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Bernard Barton

The Quaker Poet of Woodbridge, Suffolk

Portrait of Bernard Barton 1784-1849 the Quaker Poet of Woodbridge in Suffolk click for larger image

Born: 31 January 1784 in Carlise and died 19 February, presumably in Woodbridge.
Son of: John Barton (1755-1789) and Mary Barton nee Done (1752-1784).
Brother of:
1. Maria Hack. 
Half brother of
1. John Barton the economist.
Bernard married: in 1807, Lucy Jesup (1781-1808).
He had issue:

1.  Lucy Fitzgerald nee Barton who married the writer Edward Fitzgerald (1808-1883).


Bernard Barton: An Overview

We know about Bernard from the following sources:

1. The book 'With Friends Possessed A Life of Edward Fitzgerald' by Robert Bernard Martin, published 1885.
2. The book 'Thomas Churchyard'  by Stephen Reiss, published in 1998.
3. The book 'Painting the Day: Thomas Churchyard of Woodbridge' by Wallace Morfey, published in 1990.
4. A general search on the internet will also bring up a lot of references to him.

Bernard was born in Carlise and brought up in London.  He was apprenticed at the age of 14 to a shopkeeper in Halstead, Essex, and ended up marrying his daughter Lucy. Sadly his wife died while giving birth to their daughter, who was also named Lucy.  Bernard spent a year as a tutor in Liverpool and then moved to Woodbridge in Suffolk where he was to spend most of his life working for Alexanders Bank.  Part of this time he lodged with Anne Knight who was a writer of children's books.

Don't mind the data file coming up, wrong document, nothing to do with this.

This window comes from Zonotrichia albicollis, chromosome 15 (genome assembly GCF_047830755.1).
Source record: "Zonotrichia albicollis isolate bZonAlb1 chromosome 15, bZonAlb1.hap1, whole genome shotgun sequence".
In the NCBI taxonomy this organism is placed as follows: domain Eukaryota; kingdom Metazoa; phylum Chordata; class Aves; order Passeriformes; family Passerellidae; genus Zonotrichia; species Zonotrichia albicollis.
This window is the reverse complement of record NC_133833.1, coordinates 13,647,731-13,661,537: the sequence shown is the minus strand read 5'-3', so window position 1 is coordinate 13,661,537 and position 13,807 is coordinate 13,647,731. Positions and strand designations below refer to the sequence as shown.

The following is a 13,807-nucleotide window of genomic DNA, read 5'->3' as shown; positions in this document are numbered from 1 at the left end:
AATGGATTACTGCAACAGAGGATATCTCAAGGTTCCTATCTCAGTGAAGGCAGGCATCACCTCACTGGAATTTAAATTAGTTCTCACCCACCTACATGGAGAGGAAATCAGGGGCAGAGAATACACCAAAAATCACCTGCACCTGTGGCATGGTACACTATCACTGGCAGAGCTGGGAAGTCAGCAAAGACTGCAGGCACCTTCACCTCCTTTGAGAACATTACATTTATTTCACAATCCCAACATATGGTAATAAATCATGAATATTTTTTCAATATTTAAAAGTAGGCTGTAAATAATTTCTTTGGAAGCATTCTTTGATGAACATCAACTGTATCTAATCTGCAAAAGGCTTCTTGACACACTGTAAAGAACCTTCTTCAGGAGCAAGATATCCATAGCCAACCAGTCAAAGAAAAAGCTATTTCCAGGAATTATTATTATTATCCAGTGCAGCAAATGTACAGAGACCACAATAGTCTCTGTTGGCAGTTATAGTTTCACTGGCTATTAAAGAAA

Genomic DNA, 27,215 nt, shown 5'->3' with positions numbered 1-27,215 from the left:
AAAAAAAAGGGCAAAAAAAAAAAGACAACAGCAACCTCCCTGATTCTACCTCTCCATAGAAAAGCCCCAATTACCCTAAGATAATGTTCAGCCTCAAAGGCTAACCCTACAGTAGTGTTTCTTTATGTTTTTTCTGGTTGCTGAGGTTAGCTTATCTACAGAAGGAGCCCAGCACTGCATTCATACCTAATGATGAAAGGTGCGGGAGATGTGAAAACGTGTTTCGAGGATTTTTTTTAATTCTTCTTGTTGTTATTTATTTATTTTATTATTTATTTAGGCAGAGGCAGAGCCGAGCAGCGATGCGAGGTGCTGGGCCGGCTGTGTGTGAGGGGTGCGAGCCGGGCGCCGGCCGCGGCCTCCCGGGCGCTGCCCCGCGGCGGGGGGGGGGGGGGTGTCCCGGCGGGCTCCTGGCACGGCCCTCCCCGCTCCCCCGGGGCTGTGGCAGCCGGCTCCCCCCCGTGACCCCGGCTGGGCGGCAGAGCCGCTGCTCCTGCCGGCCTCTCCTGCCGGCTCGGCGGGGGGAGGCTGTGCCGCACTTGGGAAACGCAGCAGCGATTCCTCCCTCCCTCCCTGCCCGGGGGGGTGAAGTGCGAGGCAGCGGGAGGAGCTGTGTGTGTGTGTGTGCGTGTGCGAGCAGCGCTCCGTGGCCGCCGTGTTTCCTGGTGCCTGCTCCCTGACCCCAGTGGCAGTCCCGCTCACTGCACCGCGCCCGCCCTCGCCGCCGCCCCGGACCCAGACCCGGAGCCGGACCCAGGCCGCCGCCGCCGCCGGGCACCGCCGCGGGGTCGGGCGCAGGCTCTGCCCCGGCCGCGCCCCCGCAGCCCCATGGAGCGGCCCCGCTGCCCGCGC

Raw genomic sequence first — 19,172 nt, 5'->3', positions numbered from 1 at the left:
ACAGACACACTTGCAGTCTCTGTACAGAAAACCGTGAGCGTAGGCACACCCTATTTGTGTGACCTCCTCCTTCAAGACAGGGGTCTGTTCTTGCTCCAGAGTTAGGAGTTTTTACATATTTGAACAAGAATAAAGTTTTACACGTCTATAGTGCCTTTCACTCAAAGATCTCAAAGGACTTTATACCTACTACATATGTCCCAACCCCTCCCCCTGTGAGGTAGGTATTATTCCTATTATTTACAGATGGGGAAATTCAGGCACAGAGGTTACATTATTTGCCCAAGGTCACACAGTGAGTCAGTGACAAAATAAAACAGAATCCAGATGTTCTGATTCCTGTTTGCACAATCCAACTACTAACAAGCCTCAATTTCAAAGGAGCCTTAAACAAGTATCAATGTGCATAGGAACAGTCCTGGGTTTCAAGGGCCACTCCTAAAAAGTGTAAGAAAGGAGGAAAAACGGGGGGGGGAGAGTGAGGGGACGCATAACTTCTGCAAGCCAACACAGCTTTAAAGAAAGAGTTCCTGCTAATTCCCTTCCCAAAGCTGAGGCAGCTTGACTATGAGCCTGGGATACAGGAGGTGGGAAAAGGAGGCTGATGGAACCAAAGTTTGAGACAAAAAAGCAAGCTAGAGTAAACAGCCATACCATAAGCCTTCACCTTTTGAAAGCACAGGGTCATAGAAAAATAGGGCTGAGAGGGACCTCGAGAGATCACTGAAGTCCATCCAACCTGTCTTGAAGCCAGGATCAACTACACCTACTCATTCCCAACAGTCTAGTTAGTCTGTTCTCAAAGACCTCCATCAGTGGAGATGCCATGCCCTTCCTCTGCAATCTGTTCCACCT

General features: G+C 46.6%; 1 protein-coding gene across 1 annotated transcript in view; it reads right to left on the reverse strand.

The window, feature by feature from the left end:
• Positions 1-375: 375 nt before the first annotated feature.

Portrait of Lucy Barton who married the author Edward Fitzgerald
Lucy Barton 

He enjoyed writing and was good friends with the painter Thomas Churchyard (1798-1865) and the author Edward Fitzgerald (1808-1883).  They met frequently and talked a lot about books, paintings and the arts.  They also collected paintings and between them owned a considerable number of works by many famous artists.  Bernard also knew the local doctor Richard Jones (1814-1888) who also collected paintings.

Bernard's first book of poetry was 'Metrical Effusions' and was published in 1812.  His most well known works were 'The Convict's Appeal', published in 1818, a protest against the death penalty and general severity of the criminal code, and Household Verses published 1845, which came to the notice of Sir R. Peel, through whom he obtained a pension of £100 a year.  He published a number of other works over the years and also became close friends with Robert Southey and Charles Lamb.  It was Charles Lamb who advised him not to give up his post at the bank and attempt to become a full time author.  Bernard also wrote hyms. 

Bernard's daughter Lucy married Edward Fitzgerald but the union was very much a disaster and they quickly seperated. Lucy remained close friends with the Jones family and when she died she left them money in her will. She made Arthur Helsham-Jones her executor and left him 100 pounds. She also left 500 pounds to Henry Helsham Helsham-Jones, of Redlands Dorking, 50 pounds to Henrietta Elizabeth Helsham-Jones of Vigo Holmwood, and 100 pounds to Constance Mary Helsham Heath-Caldwell . These sums are more than she left to her own relatives, so her relationship with the Jones family must have been a very close one.



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